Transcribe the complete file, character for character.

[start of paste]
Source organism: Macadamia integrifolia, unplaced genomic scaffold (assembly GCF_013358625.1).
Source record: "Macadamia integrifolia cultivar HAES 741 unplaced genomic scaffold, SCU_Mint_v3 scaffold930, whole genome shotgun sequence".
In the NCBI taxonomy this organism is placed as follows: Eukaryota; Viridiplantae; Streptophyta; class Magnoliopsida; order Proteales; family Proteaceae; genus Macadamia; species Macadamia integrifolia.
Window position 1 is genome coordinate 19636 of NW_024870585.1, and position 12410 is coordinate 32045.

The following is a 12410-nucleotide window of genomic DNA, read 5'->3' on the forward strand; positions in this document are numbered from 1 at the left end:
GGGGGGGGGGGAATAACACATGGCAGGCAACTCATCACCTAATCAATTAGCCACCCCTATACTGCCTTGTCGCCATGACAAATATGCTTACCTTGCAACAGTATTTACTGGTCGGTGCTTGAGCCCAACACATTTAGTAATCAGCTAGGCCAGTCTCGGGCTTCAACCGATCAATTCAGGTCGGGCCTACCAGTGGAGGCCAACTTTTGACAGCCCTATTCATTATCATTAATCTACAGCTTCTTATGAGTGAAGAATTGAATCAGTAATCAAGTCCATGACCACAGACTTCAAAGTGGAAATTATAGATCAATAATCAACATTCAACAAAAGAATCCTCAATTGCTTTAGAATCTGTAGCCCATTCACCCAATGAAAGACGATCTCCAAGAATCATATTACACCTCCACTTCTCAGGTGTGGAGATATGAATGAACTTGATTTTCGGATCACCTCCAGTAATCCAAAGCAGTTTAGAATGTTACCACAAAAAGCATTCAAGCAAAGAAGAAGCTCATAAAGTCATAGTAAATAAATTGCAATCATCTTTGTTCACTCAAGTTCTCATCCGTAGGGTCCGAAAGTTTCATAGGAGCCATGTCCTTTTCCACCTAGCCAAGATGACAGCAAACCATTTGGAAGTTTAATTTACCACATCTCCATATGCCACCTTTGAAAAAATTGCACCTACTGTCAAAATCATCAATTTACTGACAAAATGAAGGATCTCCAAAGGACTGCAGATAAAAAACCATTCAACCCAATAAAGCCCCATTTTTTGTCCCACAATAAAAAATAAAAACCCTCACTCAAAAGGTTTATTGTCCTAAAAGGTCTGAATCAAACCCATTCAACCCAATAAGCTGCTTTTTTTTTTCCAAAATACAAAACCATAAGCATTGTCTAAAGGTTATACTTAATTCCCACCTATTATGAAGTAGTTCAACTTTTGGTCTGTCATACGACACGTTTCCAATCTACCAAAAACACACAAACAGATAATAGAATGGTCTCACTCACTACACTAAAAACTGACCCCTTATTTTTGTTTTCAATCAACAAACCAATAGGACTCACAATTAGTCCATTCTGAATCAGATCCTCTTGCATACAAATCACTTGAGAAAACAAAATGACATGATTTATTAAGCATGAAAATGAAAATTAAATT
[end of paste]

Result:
Source organism: Macadamia integrifolia, unplaced genomic scaffold (assembly GCF_013358625.1).
Source record: "Macadamia integrifolia cultivar HAES 741 unplaced genomic scaffold, SCU_Mint_v3 scaffold930, whole genome shotgun sequence".
In the NCBI taxonomy this organism is placed as follows: Eukaryota; Viridiplantae; Streptophyta; class Magnoliopsida; order Proteales; family Proteaceae; genus Macadamia; species Macadamia integrifolia.
Window position 1 is genome coordinate 19636 of NW_024870585.1, and position 12410 is coordinate 32045.

The following is a 12410-nucleotide window of genomic DNA, read 5'->3' on the forward strand; positions in this document are numbered from 1 at the left end:
GGGGGGGGGGGAATAACACATGGCAGGCAACTCATCACCTAATCAATTAGCCACCCCTATACTGCCTTGTCGCCATGACAAATATGCTTACCTTGCAACAGTATTTACTGGTCGGTGCTTGAGCCCAACACATTTAGTAATCAGCTAGGCCAGTCTCGGGCTTCAACCGATCAATTCAGGTCGGGCCTACCAGTGGAGGCCAACTTTTGACAGCCCTATTCATTATCATTAATCTACAGCTTCTTATGAGTGAAGAATTGAATCAGTAATCAAGTCCATGACCACAGACTTCAAAGTGGAAATTATAGATCAATAATCAACATTCAACAAAAGAATCCTCAATTGCTTTAGAATCTGTAGCCCATTCACCCAATGAAAGACGATCTCCAAGAATCATATTACACCTCCACTTCTCAGGTGTGGAGATATGAATGAACTTGATTTTCGGATCACCTCCAGTAATCCAAAGCAGTTTAGAATGTTACCACAAAAAGCATTCAAGCAAAGAAGAAGCTCATAAAGTCATAGTAAATAAATTGCAATCATCTTTGTTCACTCAAGTTCTCATCCGTAGGGTCCGAAAGTTTCATAGGAGCCATGTCCTTTTCCACCTAGCCAAGATGACAGCAAACCATTTGGAAGTTTAATTTACCACATCTCCATATGCCACCTTTGAAAAAATTGCACCTACTGTCAAAATCATCAATTTACTGACAAAATGAAGGATCTCCAAAGGACTGCAGATAAAAAACCATTCAACCCAATAAAGCCCCATTTTTTGTCCCACAATAAAAAATAAAAACCCTCACTCAAAAGGTTTATTGTCCTAAAAGGTCTGAATCAAACCCATTCAACCCAATAAGCTGCTTTTTTTTTTCCAAAATACAAAACCATAAGCATTGTCTAAAGGTTATACTTAATTCCCACCTATTATGAAGTAGTTCAACTTTTGGTCTGTCATACGACACGTTTCCAATCTACCAAAAACACACAAACAGATAATAGAATGGTCTCACTCACTACACTAAAAACTGACCCCTTATTTTTGTTTTCAATCAACAAACCAATAGGACTCACAATTAGTCCATTCTGAATCAGATCCTCTTGCATACAAATCACTTGAGAAAACAAAATGACATGATTTATTAAGCATGAAAATGAAAATTAAATT